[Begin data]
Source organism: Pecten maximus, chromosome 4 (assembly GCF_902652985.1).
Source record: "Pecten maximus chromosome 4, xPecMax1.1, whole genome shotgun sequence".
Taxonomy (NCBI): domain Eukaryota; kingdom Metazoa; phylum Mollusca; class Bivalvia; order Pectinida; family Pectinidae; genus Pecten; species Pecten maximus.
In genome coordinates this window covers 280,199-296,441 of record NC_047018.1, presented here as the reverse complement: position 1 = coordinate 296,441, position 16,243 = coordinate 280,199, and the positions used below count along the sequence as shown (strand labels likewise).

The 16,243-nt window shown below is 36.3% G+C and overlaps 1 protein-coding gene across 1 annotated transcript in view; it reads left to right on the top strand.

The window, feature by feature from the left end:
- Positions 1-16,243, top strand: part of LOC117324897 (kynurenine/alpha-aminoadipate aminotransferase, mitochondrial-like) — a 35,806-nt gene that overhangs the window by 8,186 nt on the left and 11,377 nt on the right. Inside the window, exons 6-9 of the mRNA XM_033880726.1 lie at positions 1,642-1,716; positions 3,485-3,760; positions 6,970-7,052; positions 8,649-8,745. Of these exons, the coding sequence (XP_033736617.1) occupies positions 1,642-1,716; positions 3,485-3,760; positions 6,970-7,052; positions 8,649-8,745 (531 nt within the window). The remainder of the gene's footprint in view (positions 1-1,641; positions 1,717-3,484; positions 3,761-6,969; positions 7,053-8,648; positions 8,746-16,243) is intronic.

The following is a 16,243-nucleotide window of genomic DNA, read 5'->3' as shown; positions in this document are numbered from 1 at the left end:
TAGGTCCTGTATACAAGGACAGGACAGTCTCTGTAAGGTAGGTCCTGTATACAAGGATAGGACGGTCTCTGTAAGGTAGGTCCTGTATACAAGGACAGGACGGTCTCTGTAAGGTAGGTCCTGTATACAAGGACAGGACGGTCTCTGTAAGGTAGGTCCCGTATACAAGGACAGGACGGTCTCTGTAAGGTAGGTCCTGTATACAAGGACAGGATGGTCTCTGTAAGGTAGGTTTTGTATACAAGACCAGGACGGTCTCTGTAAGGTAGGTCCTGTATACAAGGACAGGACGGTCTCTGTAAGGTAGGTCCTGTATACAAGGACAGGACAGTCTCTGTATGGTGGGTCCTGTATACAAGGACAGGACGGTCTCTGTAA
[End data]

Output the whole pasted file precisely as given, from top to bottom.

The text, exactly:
Source organism: Pecten maximus, chromosome 4 (assembly GCF_902652985.1).
Source record: "Pecten maximus chromosome 4, xPecMax1.1, whole genome shotgun sequence".
Taxonomy (NCBI): domain Eukaryota; kingdom Metazoa; phylum Mollusca; class Bivalvia; order Pectinida; family Pectinidae; genus Pecten; species Pecten maximus.
In genome coordinates this window covers 280,199-296,441 of record NC_047018.1, presented here as the reverse complement: position 1 = coordinate 296,441, position 16,243 = coordinate 280,199, and the positions used below count along the sequence as shown (strand labels likewise).

The 16,243-nt window shown below is 36.3% G+C and overlaps 1 protein-coding gene across 1 annotated transcript in view; it reads left to right on the top strand.

The window, feature by feature from the left end:
- Positions 1-16,243, top strand: part of LOC117324897 (kynurenine/alpha-aminoadipate aminotransferase, mitochondrial-like) — a 35,806-nt gene that overhangs the window by 8,186 nt on the left and 11,377 nt on the right. Inside the window, exons 6-9 of the mRNA XM_033880726.1 lie at positions 1,642-1,716; positions 3,485-3,760; positions 6,970-7,052; positions 8,649-8,745. Of these exons, the coding sequence (XP_033736617.1) occupies positions 1,642-1,716; positions 3,485-3,760; positions 6,970-7,052; positions 8,649-8,745 (531 nt within the window). The remainder of the gene's footprint in view (positions 1-1,641; positions 1,717-3,484; positions 3,761-6,969; positions 7,053-8,648; positions 8,746-16,243) is intronic.

The following is a 16,243-nucleotide window of genomic DNA, read 5'->3' as shown; positions in this document are numbered from 1 at the left end:
TAGGTCCTGTATACAAGGACAGGACAGTCTCTGTAAGGTAGGTCCTGTATACAAGGATAGGACGGTCTCTGTAAGGTAGGTCCTGTATACAAGGACAGGACGGTCTCTGTAAGGTAGGTCCTGTATACAAGGACAGGACGGTCTCTGTAAGGTAGGTCCCGTATACAAGGACAGGACGGTCTCTGTAAGGTAGGTCCTGTATACAAGGACAGGATGGTCTCTGTAAGGTAGGTTTTGTATACAAGACCAGGACGGTCTCTGTAAGGTAGGTCCTGTATACAAGGACAGGACGGTCTCTGTAAGGTAGGTCCTGTATACAAGGACAGGACAGTCTCTGTATGGTGGGTCCTGTATACAAGGACAGGACGGTCTCTGTAA